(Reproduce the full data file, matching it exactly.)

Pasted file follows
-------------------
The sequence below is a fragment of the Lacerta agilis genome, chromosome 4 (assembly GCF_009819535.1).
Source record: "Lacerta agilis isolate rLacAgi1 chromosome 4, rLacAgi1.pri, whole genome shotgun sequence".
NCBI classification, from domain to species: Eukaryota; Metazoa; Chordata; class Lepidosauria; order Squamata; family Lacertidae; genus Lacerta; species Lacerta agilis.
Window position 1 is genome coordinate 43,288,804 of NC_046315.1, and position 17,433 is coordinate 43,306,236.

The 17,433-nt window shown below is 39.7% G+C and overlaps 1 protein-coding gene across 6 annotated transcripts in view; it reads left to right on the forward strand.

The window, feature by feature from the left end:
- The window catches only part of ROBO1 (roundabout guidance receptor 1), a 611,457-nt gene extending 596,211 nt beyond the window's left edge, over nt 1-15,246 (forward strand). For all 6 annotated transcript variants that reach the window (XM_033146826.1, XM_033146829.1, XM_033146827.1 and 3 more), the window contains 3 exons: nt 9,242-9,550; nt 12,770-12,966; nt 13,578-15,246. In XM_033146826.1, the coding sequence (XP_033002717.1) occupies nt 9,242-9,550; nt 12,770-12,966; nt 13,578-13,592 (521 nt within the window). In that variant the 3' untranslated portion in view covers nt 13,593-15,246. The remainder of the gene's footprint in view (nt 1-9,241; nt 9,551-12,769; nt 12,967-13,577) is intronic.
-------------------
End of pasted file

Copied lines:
The sequence below is a fragment of the Lacerta agilis genome, chromosome 4 (assembly GCF_009819535.1).
Source record: "Lacerta agilis isolate rLacAgi1 chromosome 4, rLacAgi1.pri, whole genome shotgun sequence".
NCBI classification, from domain to species: Eukaryota; Metazoa; Chordata; class Lepidosauria; order Squamata; family Lacertidae; genus Lacerta; species Lacerta agilis.
Window position 1 is genome coordinate 43,288,804 of NC_046315.1, and position 17,433 is coordinate 43,306,236.

The 17,433-nt window shown below is 39.7% G+C and overlaps 1 protein-coding gene across 6 annotated transcripts in view; it reads left to right on the forward strand.

The window, feature by feature from the left end:
- The window catches only part of ROBO1 (roundabout guidance receptor 1), a 611,457-nt gene extending 596,211 nt beyond the window's left edge, over nt 1-15,246 (forward strand). For all 6 annotated transcript variants that reach the window (XM_033146826.1, XM_033146829.1, XM_033146827.1 and 3 more), the window contains 3 exons: nt 9,242-9,550; nt 12,770-12,966; nt 13,578-15,246. In XM_033146826.1, the coding sequence (XP_033002717.1) occupies nt 9,242-9,550; nt 12,770-12,966; nt 13,578-13,592 (521 nt within the window). In that variant the 3' untranslated portion in view covers nt 13,593-15,246. The remainder of the gene's footprint in view (nt 1-9,241; nt 9,551-12,769; nt 12,967-13,577) is intronic.